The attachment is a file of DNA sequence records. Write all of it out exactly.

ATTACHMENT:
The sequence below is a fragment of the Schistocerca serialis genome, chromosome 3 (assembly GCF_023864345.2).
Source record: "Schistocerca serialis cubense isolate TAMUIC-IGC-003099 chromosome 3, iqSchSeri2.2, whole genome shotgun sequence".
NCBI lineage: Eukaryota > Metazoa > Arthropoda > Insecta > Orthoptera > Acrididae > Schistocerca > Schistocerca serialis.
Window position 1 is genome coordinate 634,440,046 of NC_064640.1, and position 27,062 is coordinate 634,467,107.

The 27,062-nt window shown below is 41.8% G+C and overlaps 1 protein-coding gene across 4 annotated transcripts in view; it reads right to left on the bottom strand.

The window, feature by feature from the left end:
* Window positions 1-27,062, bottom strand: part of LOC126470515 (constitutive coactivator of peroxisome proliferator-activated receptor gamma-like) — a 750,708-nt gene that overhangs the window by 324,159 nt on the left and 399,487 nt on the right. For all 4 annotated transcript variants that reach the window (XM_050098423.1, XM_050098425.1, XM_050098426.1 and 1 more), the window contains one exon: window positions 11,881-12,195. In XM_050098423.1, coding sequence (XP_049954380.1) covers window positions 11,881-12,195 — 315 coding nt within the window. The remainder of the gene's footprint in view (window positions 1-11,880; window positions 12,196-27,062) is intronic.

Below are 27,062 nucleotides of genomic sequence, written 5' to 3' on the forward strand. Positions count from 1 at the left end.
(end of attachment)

The sequence below is a fragment of the Schistocerca serialis genome, chromosome 3 (assembly GCF_023864345.2).
Source record: "Schistocerca serialis cubense isolate TAMUIC-IGC-003099 chromosome 3, iqSchSeri2.2, whole genome shotgun sequence".
NCBI lineage: Eukaryota > Metazoa > Arthropoda > Insecta > Orthoptera > Acrididae > Schistocerca > Schistocerca serialis.
Window position 1 is genome coordinate 634,440,046 of NC_064640.1, and position 27,062 is coordinate 634,467,107.

The 27,062-nt window shown below is 41.8% G+C and overlaps 1 protein-coding gene across 4 annotated transcripts in view; it reads right to left on the bottom strand.

The window, feature by feature from the left end:
* Window positions 1-27,062, bottom strand: part of LOC126470515 (constitutive coactivator of peroxisome proliferator-activated receptor gamma-like) — a 750,708-nt gene that overhangs the window by 324,159 nt on the left and 399,487 nt on the right. For all 4 annotated transcript variants that reach the window (XM_050098423.1, XM_050098425.1, XM_050098426.1 and 1 more), the window contains one exon: window positions 11,881-12,195. In XM_050098423.1, coding sequence (XP_049954380.1) covers window positions 11,881-12,195 — 315 coding nt within the window. The remainder of the gene's footprint in view (window positions 1-11,880; window positions 12,196-27,062) is intronic.

Below are 27,062 nucleotides of genomic sequence, written 5' to 3' on the forward strand. Positions count from 1 at the left end.